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Removal of section from U.S. 331 four-laning project is announced

Aug 1st, 2014 | 0


The state is proceeding with efforts to multi-lane the U.S. 331 bay bridge and other portions of the highway as far north as I-10, but plans have been announced to remove a one-mile portion on the south side of DeFuniak Springs from an existing contract for the highway expansion.
Florida Department of Transportation (DOT) District 3 Secretary Tommy Barfield recently updated county commissioners on the change and on progress with the road improvements.
The update was provided at the July 22 Walton County Board of County Commissioners meeting at the Walton County Courthouse.
Barfield said he was” excited and proud” at what had been accomplished through the partnership between DOT and Walton County in connection with ongoing multi-laning of U.S. 331.
Reporting on the bridge expansion, Barfield said that project is in the design and permitting phase, with some preliminary work in progress, including soil mixing for the bridge causeway. A contract for that project was awarded in June 2013 and executed in July 2013, he reported. It is anticipated that it will be completed in July 2016, Barfield said.
Multi-laning for the section between the bridge and SR-20 was awarded as a separate contact, and construction has been underway approximately since June 2012, Barfield continued. He was hopeful that contractor Anderson Columbia would be able to shift traffic to the newly constructed highway construction in August. The anticipated completion date on this segment was tentatively reported as November 2015.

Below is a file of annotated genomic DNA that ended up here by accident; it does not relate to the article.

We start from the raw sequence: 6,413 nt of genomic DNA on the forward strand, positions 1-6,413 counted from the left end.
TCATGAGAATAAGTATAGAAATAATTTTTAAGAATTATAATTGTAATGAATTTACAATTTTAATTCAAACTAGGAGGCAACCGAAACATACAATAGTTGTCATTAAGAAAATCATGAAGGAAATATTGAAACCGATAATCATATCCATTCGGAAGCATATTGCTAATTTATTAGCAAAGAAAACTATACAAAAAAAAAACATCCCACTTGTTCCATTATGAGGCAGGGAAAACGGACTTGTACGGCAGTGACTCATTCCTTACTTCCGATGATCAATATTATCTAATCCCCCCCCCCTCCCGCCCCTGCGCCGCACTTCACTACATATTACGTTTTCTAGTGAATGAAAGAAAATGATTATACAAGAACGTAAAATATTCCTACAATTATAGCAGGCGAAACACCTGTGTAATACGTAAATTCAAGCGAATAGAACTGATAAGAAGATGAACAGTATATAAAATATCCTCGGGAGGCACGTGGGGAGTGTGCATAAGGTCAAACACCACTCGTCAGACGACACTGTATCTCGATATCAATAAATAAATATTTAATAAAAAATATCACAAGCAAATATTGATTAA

Barfield explained that the multi-laning project between SR-20 and I-10 is divided into three segments. These are the 2 1/2 mile section from Nokuse Plantation to Edgewood Circle , the section from SR20 to Owl’s Head, and the section from Edgewood Circle to I-10. This is a design-build project on which Anderson Columbia and HDR are contractors.
Barfield reported the Nokuse to Edgewood Circle section as being under construction, the second section in final design with clearing and grubbing in process, and the third also in design, with right-of-way acquisition undergoing.
Barfield said that 80 percent of the 61 parcels needed for right-of-way in connection with the Edgewood Circle to I-10 section had been acquired by DOT.
He gave February 2016 as the anticipated completion date for the three sections.
Regarding the Edgewood Circle to I-10 section, Barfield told the commissioners, “We’re been having some issues with some of our right-of-way acquisition.” He explained that this had been in connection with DOT’s efforts to acquire some property from Healthmark Regional Medical Center.
Barfield announced that, due to difficulty obtaining property for the multi-laning from Healthmark, “our plans are, we’re going to remove that one-mile section that’s basically adjacent to the hospital, we’re going to remove that out of our current contract and…we’re going to actually redesign that particular segment and basically try and shift as much as we can to the west to relieve the impact to the hospital as much as we possibly can.”
“We’re going to narrow up that typical section a little bit,” Barfield continued. “We’re going to put in some retaining walls—and this is at substantial cost to the department…it’s going to cost a few million dollars to do this, and it’s going to delay the project probably for a couple of years.”
“So, what you’re going to see,” Barfield told the commissioners, “is you’ll see probably multi-lane sections to the north and south of that segment and then there’ll be a transition from the four lanes down to the single lanes in each direction.”
He detailed that, once the one-mile section had been redesigned as a two-lane project, DOT would move forward with the acquisition of the property still needed from the hospital for construction of the project section.